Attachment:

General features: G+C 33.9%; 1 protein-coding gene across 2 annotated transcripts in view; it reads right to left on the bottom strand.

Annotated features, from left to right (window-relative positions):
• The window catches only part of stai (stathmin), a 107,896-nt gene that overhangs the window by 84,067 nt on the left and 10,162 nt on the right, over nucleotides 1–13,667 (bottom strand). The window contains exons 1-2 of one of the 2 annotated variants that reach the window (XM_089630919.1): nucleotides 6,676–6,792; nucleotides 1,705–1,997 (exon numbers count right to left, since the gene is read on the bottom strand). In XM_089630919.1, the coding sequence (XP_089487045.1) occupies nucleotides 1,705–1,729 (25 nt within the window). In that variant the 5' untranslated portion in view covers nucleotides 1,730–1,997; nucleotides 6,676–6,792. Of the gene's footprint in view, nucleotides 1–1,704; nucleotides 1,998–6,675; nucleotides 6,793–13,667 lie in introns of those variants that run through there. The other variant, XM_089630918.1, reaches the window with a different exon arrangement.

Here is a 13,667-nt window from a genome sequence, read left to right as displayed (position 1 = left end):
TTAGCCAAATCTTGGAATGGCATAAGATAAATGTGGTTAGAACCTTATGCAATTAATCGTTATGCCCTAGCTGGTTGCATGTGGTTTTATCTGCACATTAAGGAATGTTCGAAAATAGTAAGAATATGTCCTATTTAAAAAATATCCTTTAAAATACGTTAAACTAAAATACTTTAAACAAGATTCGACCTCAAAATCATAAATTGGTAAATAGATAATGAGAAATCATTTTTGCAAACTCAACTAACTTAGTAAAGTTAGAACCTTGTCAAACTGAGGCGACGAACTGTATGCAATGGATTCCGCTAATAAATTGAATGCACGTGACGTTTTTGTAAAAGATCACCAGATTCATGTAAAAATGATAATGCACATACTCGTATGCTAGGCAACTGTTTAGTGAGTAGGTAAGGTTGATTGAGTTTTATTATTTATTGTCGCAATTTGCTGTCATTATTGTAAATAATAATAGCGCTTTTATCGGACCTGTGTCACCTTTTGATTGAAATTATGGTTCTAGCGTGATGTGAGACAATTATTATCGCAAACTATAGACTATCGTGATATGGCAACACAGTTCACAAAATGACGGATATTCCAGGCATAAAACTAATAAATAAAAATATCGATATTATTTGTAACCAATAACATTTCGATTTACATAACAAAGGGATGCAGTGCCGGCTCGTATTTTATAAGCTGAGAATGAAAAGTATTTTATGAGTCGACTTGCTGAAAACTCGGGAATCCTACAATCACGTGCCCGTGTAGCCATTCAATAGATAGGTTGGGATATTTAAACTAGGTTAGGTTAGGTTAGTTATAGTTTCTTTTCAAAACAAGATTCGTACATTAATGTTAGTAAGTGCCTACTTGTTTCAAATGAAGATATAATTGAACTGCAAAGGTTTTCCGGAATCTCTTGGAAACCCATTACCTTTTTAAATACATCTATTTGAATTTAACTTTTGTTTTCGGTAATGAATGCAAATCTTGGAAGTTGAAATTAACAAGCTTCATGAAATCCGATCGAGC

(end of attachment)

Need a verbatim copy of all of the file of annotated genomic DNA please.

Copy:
General features: G+C 33.9%; 1 protein-coding gene across 2 annotated transcripts in view; it reads right to left on the bottom strand.

Annotated features, from left to right (window-relative positions):
• The window catches only part of stai (stathmin), a 107,896-nt gene that overhangs the window by 84,067 nt on the left and 10,162 nt on the right, over nucleotides 1–13,667 (bottom strand). The window contains exons 1-2 of one of the 2 annotated variants that reach the window (XM_089630919.1): nucleotides 6,676–6,792; nucleotides 1,705–1,997 (exon numbers count right to left, since the gene is read on the bottom strand). In XM_089630919.1, the coding sequence (XP_089487045.1) occupies nucleotides 1,705–1,729 (25 nt within the window). In that variant the 5' untranslated portion in view covers nucleotides 1,730–1,997; nucleotides 6,676–6,792. Of the gene's footprint in view, nucleotides 1–1,704; nucleotides 1,998–6,675; nucleotides 6,793–13,667 lie in introns of those variants that run through there. The other variant, XM_089630918.1, reaches the window with a different exon arrangement.

Here is a 13,667-nt window from a genome sequence, read left to right as displayed (position 1 = left end):
TTAGCCAAATCTTGGAATGGCATAAGATAAATGTGGTTAGAACCTTATGCAATTAATCGTTATGCCCTAGCTGGTTGCATGTGGTTTTATCTGCACATTAAGGAATGTTCGAAAATAGTAAGAATATGTCCTATTTAAAAAATATCCTTTAAAATACGTTAAACTAAAATACTTTAAACAAGATTCGACCTCAAAATCATAAATTGGTAAATAGATAATGAGAAATCATTTTTGCAAACTCAACTAACTTAGTAAAGTTAGAACCTTGTCAAACTGAGGCGACGAACTGTATGCAATGGATTCCGCTAATAAATTGAATGCACGTGACGTTTTTGTAAAAGATCACCAGATTCATGTAAAAATGATAATGCACATACTCGTATGCTAGGCAACTGTTTAGTGAGTAGGTAAGGTTGATTGAGTTTTATTATTTATTGTCGCAATTTGCTGTCATTATTGTAAATAATAATAGCGCTTTTATCGGACCTGTGTCACCTTTTGATTGAAATTATGGTTCTAGCGTGATGTGAGACAATTATTATCGCAAACTATAGACTATCGTGATATGGCAACACAGTTCACAAAATGACGGATATTCCAGGCATAAAACTAATAAATAAAAATATCGATATTATTTGTAACCAATAACATTTCGATTTACATAACAAAGGGATGCAGTGCCGGCTCGTATTTTATAAGCTGAGAATGAAAAGTATTTTATGAGTCGACTTGCTGAAAACTCGGGAATCCTACAATCACGTGCCCGTGTAGCCATTCAATAGATAGGTTGGGATATTTAAACTAGGTTAGGTTAGGTTAGTTATAGTTTCTTTTCAAAACAAGATTCGTACATTAATGTTAGTAAGTGCCTACTTGTTTCAAATGAAGATATAATTGAACTGCAAAGGTTTTCCGGAATCTCTTGGAAACCCATTACCTTTTTAAATACATCTATTTGAATTTAACTTTTGTTTTCGGTAATGAATGCAAATCTTGGAAGTTGAAATTAACAAGCTTCATGAAATCCGATCGAGC